NPR: The cognitive advantages of taking notes on paper

28 May

This story on NPR suggests you will remember material better if you take notes on paper:

‘Oppenheimer and Mueller wondered if there was something about paper and the act of writing that explained this phenomenon, so they conducted an experiment.

The paper industry struggled in the past decade, but some sectors have fared better than others.
They asked about 50 students to attend a lecture. Half took notes on laptops and half with pen and paper. Both groups were then given a comprehension test.

It wasn’t even close. The students who used paper scored significantly higher than those who used laptops.

Mueller attributes this unexpected finding — published in the journal, Psychological Science — to the fact that the “analog” note takers were forced to synthesize rather than merely transcribe. It’s a phenomenon known as “desirable difficulty.”‘

Here is the abstract from the original paper:

“Taking notes on laptops rather than in longhand is increasingly common. Many researchers have suggested that laptop note taking is less effective than longhand note taking for learning. Prior studies have primarily focused on students’ capacity for multitasking and distraction when using laptops. The present research suggests that even when laptops are used solely to take notes, they may still be impairing learning because their use results in shallower processing. In three studies, we found that students who took notes on laptops performed worse on conceptual questions than students who took notes longhand. We show that whereas taking more notes can be beneficial, laptop note takers’ tendency to transcribe lectures verbatim rather than processing information and reframing it in their own words is detrimental to learning.”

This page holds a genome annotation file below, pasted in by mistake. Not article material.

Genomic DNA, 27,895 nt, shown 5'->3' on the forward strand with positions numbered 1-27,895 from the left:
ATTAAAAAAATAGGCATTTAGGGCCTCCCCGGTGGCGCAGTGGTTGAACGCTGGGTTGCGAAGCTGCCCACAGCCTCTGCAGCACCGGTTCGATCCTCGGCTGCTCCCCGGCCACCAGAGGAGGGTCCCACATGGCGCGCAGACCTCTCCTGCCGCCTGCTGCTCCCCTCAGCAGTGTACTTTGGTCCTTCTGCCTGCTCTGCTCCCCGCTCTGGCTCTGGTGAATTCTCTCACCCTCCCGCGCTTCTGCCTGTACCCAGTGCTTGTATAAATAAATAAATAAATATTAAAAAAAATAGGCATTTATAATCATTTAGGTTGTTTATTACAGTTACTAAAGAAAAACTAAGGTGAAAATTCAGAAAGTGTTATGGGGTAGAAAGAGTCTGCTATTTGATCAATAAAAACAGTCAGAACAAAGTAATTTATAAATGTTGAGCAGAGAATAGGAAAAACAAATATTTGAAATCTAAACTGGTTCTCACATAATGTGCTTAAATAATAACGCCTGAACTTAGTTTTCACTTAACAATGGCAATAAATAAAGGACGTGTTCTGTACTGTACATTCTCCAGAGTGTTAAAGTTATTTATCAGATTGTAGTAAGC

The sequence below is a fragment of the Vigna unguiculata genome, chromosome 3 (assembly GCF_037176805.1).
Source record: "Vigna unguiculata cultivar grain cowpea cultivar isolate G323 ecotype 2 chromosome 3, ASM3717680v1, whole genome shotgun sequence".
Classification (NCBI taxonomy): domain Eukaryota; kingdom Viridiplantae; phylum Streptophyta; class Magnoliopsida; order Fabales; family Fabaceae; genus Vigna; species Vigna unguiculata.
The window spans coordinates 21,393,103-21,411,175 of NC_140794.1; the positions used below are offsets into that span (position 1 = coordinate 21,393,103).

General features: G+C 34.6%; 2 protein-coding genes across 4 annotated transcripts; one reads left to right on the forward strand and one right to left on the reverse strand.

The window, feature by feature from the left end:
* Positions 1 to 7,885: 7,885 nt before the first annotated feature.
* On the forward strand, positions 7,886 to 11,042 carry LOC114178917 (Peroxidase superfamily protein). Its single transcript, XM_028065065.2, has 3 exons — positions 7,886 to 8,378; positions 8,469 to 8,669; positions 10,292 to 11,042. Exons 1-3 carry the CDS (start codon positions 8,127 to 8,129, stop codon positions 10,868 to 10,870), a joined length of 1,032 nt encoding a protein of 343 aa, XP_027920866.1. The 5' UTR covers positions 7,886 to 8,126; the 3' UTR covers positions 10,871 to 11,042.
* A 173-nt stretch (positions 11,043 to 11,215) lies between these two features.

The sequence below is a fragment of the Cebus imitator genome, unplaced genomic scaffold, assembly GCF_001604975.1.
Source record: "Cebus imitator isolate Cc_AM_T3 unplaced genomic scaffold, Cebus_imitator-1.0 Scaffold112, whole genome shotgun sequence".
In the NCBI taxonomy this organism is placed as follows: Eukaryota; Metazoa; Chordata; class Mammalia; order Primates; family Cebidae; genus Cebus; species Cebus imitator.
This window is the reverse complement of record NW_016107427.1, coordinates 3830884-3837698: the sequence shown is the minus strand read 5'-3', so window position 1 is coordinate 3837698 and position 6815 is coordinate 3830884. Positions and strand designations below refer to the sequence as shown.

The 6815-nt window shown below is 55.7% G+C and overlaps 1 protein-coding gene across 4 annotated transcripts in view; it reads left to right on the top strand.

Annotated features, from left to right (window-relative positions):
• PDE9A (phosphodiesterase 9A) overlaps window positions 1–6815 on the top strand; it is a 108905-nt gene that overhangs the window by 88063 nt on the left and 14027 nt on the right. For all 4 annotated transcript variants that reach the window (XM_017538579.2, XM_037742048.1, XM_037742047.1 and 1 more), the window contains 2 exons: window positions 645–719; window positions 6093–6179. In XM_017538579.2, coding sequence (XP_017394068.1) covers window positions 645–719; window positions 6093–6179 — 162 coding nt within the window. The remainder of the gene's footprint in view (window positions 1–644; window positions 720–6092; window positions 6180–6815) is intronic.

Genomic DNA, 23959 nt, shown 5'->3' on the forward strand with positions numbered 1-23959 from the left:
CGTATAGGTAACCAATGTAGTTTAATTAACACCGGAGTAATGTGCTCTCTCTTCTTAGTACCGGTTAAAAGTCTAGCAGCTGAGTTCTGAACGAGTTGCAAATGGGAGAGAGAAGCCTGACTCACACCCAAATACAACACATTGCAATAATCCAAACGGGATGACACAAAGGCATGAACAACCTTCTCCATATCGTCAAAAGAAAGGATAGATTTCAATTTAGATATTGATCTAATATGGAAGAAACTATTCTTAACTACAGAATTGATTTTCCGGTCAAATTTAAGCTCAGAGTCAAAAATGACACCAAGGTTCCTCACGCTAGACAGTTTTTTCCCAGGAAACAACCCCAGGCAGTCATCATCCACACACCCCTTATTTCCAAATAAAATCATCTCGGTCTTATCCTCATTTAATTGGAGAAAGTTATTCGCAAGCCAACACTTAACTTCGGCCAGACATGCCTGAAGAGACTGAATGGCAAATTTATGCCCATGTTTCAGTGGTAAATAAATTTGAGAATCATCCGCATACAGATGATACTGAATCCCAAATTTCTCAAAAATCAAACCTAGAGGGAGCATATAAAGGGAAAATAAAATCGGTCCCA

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3 Responses to “NPR: The cognitive advantages of taking notes on paper”

  1. enrique May 28, 2015 at 11:16 am #

    Another reason why I prefer print to electronic

  2. BasicallyBeyondBasic May 28, 2015 at 2:43 pm #

    After exploring various note taking strategies during my sophomore year of college, I undoubtedly believe that handwriting notes is more effective than typing them.

  3. KA June 2, 2015 at 5:16 pm #

    I am an old-school traditional hand-written note taker. It was the only way I could retain all I needed to remember as an adult learner. I am not taking online courses for grad school and I still write notes which I am certain contributes to my 4.0 GPA. At least that’s what I choose to tell myself 🙂

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